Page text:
Referring to FIGS. 2 and 3, service management system 125 communicates (as indicated by the dotted lines) with encapsulator 114 and local store 115 within head end node 110 and also with network 130. More specifically, service management system 125 communicates with encapsulator 114 for multicasting address administration (block 350) and with local store 115 for content management functions (block 353). FIG. 3 also illustrates a typical connection between service management system 125 and billing system 360. In one embodiment, communications between service management system 125 and network 130 can occur using an IP-based network. For example, as will be described in further detail, subscriber information such as demographics of individual subscribers can be supplied by service management system 125 through network 130 to facilitate subsequent ad-insertion functions at egress nodes.
 In one illustrative example, subscriber management function 352 of SMS 125 would have a record of information about subscribers to a service, such as: programs purchased by a subscriber; payment contract for a subscriber (e.g. with advertisement every 15 minutes, with no advertisements, etc); information about a subscriber's set top box (STB); demographics information about a subscriber; usage logs; and so on. SMS 125 can also be used to assign the channels to the programs for selection by the STBs in the premises. SMS 125 also maintains an inventory of which advertisements are available and the rules for inserting them into specific programs transmitted and demographic population served. SMS 125 also would have knowledge of the schedules of the programs, e.g., from a pre-provisioned entry.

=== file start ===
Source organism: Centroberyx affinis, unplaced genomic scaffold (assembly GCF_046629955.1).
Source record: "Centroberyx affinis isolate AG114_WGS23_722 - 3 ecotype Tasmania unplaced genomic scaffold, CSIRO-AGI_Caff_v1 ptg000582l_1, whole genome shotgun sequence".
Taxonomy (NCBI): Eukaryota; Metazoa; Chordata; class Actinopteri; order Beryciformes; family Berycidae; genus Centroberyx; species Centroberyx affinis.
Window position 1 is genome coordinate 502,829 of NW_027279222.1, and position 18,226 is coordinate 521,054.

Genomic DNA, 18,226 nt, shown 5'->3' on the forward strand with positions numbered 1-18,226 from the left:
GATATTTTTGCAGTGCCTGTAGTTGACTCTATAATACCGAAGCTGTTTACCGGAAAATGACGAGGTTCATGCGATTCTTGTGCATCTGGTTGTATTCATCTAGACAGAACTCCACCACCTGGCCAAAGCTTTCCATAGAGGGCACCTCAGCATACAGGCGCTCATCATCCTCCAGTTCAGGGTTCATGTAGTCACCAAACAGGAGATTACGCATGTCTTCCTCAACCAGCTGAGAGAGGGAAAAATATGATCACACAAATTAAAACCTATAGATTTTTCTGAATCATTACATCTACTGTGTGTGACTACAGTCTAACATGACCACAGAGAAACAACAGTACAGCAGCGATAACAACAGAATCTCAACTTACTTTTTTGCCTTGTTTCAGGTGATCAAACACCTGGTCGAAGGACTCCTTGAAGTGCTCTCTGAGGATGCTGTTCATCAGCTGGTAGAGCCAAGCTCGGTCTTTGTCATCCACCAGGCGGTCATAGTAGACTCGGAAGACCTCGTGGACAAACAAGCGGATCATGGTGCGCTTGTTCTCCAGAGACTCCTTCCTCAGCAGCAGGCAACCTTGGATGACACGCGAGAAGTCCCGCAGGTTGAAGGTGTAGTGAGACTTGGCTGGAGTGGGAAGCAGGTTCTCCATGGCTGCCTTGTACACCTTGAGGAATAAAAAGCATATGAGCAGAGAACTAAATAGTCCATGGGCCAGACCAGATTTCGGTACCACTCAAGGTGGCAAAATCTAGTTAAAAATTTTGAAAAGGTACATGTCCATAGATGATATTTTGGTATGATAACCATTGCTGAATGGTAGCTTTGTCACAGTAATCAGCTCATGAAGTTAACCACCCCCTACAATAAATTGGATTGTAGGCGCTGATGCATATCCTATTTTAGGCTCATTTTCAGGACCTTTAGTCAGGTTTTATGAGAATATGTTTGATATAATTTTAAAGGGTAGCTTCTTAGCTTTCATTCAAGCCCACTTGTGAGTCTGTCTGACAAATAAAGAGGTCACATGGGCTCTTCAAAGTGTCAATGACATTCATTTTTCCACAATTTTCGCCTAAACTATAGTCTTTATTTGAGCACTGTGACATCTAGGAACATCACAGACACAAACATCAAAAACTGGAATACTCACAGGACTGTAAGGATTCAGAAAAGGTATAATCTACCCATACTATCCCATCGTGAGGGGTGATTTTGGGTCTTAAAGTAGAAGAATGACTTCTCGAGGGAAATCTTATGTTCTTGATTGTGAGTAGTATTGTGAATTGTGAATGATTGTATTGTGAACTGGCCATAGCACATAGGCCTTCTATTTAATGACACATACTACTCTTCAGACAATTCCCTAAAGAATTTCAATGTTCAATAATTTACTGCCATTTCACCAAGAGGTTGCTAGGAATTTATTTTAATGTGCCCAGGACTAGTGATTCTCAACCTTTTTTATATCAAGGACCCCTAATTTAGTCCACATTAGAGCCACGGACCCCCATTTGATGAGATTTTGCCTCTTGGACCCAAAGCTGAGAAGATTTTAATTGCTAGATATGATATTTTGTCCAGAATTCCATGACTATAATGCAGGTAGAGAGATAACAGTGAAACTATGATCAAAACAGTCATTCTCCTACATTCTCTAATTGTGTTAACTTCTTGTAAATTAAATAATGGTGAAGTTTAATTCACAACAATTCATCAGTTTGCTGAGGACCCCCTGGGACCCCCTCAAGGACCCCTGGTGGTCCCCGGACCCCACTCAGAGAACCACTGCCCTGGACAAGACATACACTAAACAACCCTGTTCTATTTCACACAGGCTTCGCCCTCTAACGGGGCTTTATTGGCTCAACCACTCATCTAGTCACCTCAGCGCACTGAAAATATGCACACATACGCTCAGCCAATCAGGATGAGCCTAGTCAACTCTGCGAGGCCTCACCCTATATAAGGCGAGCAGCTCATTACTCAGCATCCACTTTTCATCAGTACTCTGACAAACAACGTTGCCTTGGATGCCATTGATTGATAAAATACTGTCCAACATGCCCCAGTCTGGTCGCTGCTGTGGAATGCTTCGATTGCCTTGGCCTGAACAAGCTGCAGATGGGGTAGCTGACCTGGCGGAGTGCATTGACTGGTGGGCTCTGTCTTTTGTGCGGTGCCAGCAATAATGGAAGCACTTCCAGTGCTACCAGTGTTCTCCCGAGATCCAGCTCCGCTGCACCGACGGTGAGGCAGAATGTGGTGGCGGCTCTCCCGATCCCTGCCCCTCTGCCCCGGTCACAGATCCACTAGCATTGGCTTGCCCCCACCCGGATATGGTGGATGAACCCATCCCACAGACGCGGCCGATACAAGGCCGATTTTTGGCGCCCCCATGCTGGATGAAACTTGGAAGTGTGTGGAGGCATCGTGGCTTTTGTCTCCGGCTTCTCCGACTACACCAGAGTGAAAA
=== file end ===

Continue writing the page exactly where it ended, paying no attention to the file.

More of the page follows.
FIG. 4 shows one illustrative embodiment of network 130 according to the principles of the invention. As previously described, it is contemplated that network 130 is a switched network to be used for delivering video services according to the principles of the invention. It is further contemplated that network 130 would provide an alternative medium for delivering video service to subscribers instead of the current delivery mediums, e.g., cable-based systems, over-the-air broadcast systems, direct broadcast satellite-based systems, and so on. As such, network 130 may be an ATM-based network, an IP-based network with quality of service features, and the like.